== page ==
Book Genre: Contemporary Romance/Adventure
Release Date: September 6, 2014
Buy Link(s): http://www.amazon.com/
Buy Link(s): http://www.amazon.com/
From a clinical perspective, Dr. Kate Hastings found acquiring a disease she had been treating for over twenty years fascinating. Emotionally it was terrifying. Especially when her access to the operating room was curtailed and her colleague has drastically cut her patient load.
The life-altering diagnosis coincides with Kate’s thirty-year high school reunion, a reunion that has Kate reminiscing about her first love and her plans to have Clayton Beech by her side through the rigors of med school, a lengthy surgical residency and the rest of her life.
An idealistic Clayton Beech, an expert in languages, a player of jazz piano and football, dreamed of saving the world. Exploring this calling, he signed on for a stint with the Peace Corp. Clay planned a life of service, always with Kate by his side.
However, futures cannot be planned. Neurosurgeons get sick, lovers leave with no explanation and saving the world might best be done alone.
A no-show at the reunion, Kate discovers Clay is the head of an important healthcare organization in East Africa. With time on her hands and the growing conviction that they should have always been together Kate follows his trail to London. It is in London that she discovers that it was she not Clay who made a serious mistake that destroyed their dreams.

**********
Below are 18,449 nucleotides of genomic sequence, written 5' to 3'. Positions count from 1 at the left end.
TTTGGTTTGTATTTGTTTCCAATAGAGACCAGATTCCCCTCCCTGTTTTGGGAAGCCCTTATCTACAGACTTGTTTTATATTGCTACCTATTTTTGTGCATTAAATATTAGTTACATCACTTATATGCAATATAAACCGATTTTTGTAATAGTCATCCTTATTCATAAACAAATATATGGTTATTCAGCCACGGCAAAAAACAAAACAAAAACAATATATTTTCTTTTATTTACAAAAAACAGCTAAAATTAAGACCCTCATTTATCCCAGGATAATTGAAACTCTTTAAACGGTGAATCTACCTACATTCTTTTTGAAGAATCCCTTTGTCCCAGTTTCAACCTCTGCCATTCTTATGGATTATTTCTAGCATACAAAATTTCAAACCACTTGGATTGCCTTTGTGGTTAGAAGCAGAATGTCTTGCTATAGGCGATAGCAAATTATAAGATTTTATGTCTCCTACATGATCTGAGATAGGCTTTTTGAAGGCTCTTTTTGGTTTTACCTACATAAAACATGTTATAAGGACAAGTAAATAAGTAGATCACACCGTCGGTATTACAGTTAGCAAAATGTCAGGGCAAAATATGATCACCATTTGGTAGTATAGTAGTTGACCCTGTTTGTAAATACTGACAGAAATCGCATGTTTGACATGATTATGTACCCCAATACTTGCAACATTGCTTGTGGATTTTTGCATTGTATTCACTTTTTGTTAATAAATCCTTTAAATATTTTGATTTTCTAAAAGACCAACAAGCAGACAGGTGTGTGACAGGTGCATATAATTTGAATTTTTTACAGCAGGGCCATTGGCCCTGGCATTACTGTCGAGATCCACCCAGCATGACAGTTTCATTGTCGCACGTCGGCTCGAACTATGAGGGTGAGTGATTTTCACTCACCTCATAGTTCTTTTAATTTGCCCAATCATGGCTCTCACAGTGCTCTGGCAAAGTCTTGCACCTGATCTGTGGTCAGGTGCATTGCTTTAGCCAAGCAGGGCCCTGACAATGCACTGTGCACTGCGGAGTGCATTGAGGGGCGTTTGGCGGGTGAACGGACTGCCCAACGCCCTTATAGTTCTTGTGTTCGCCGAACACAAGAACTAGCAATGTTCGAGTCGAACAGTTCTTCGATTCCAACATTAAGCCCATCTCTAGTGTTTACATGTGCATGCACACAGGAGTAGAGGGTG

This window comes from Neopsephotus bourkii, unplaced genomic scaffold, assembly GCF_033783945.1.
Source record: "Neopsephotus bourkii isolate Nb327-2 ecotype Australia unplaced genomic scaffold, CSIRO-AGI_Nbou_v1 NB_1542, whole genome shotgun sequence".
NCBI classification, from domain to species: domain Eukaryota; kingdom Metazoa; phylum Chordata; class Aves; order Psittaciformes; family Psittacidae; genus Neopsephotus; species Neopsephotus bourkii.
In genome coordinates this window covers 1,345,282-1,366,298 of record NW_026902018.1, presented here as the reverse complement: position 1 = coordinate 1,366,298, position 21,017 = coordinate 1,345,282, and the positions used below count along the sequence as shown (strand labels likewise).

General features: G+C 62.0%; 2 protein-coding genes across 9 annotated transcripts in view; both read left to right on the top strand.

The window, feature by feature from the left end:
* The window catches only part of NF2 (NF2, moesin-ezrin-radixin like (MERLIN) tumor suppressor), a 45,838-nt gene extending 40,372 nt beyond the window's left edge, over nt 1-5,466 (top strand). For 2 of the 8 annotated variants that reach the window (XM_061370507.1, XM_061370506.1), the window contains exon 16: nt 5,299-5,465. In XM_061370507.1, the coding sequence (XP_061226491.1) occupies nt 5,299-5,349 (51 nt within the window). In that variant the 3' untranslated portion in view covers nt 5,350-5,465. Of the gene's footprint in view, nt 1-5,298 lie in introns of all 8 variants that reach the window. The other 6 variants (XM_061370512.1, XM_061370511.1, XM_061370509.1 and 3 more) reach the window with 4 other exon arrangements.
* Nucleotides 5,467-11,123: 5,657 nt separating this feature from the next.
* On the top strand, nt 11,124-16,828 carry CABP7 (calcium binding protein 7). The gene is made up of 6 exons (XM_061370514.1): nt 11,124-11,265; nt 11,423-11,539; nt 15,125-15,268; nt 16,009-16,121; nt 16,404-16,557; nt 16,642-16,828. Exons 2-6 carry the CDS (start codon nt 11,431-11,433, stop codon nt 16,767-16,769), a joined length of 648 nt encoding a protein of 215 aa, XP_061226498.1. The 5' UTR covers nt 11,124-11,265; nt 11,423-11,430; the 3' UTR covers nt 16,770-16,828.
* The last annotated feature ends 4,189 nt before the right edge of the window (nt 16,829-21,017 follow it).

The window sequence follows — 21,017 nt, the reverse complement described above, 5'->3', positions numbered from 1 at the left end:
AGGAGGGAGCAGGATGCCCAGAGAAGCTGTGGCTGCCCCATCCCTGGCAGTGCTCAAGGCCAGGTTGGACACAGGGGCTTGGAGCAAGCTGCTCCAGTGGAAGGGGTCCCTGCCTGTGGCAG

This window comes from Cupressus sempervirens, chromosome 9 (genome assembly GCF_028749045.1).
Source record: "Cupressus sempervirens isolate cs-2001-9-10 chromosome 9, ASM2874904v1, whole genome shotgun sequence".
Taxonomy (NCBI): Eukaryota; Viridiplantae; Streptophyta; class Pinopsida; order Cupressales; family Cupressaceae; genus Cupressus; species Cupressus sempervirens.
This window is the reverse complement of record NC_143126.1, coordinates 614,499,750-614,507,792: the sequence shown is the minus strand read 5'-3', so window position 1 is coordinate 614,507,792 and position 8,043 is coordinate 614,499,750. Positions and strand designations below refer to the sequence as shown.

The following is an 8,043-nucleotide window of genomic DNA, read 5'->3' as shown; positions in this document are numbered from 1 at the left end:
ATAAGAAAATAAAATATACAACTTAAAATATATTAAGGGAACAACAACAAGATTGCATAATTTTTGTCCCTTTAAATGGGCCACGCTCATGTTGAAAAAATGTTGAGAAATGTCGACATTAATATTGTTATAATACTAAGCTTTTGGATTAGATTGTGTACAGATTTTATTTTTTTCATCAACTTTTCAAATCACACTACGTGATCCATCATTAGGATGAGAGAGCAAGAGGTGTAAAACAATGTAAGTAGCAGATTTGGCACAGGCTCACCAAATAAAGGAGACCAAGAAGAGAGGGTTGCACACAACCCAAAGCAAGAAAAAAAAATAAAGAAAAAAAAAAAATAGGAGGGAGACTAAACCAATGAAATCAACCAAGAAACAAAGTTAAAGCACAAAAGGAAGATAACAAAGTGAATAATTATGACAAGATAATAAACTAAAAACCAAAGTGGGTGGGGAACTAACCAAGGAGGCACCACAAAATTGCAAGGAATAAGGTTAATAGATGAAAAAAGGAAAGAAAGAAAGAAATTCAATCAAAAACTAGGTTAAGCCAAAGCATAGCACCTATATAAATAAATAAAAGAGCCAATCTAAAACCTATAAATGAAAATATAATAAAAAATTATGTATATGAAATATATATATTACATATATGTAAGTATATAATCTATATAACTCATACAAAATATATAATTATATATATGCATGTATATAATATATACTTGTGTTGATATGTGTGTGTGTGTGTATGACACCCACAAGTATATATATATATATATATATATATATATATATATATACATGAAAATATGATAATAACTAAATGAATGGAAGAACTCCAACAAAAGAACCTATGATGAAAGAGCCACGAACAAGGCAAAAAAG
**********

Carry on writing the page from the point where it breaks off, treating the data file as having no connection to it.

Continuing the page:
After almost thirty years their lives are continents apart. Can Kate find a way to correct past wrongs? Can she merge into the life they should have had although Clay is adamant that he has no time to take her on safari and does not want her in Africa?
With the sole responsibility for a large NGO weighing on his broad shoulders and wanting to be with Kate weighing on his heart Dr. Clayton Beech knows that until he makes the most difficult decision of his life, neither weight can be lifted. Until he makes that decision, Kate is a distraction he just cannot afford.
Sitting in the airport, waiting to board her flight to London, trying to quell the butterflies in her stomach, Kate pulled out the envelope that Mrs. Lautenberg had handed her. It had been shoved to the bottom of her travel bag and forgotten until she discovered it while packing for Europe and decided to save it for something to do on the long overseas trip. Carefully, Kate ripped the seal open and slid the contents out.
Sorting through odds and ends, Kate discovered a postcard she had sent her father from her first summer camp when she was eleven. Ticket stubs from the last play they had gone to see in New York City, Le Miz. A photo of the two of them at the Deer Park, she remembered Paul, the bartender, snapping it on her twentieth birthday; they looked happy. Other pictures were of Evan Hastings over the years with grad students and colleagues she barely remembered.
A woman with a familiar face surrounded by curly dark hair, holding an infant, smiled up from a black and white Polaroid, gone sepia with age. Kate smiled at the picture, the face mirroring her own. Hi, Mom.
After a moment, she leafed through the rest of the stack. There was a packet of slit envelopes containing letters from colleagues. Kate recognized names but had never met them and did not bother to read their notes. The last letter in the stack was addressed to Kathryn Hastings c/o Dr. Evan Hastings, the script clear and familiar. The return address had been water damaged and was illegible. The stamp was from the Dominican Republic. She turned the envelope over slowly and looked at the seal.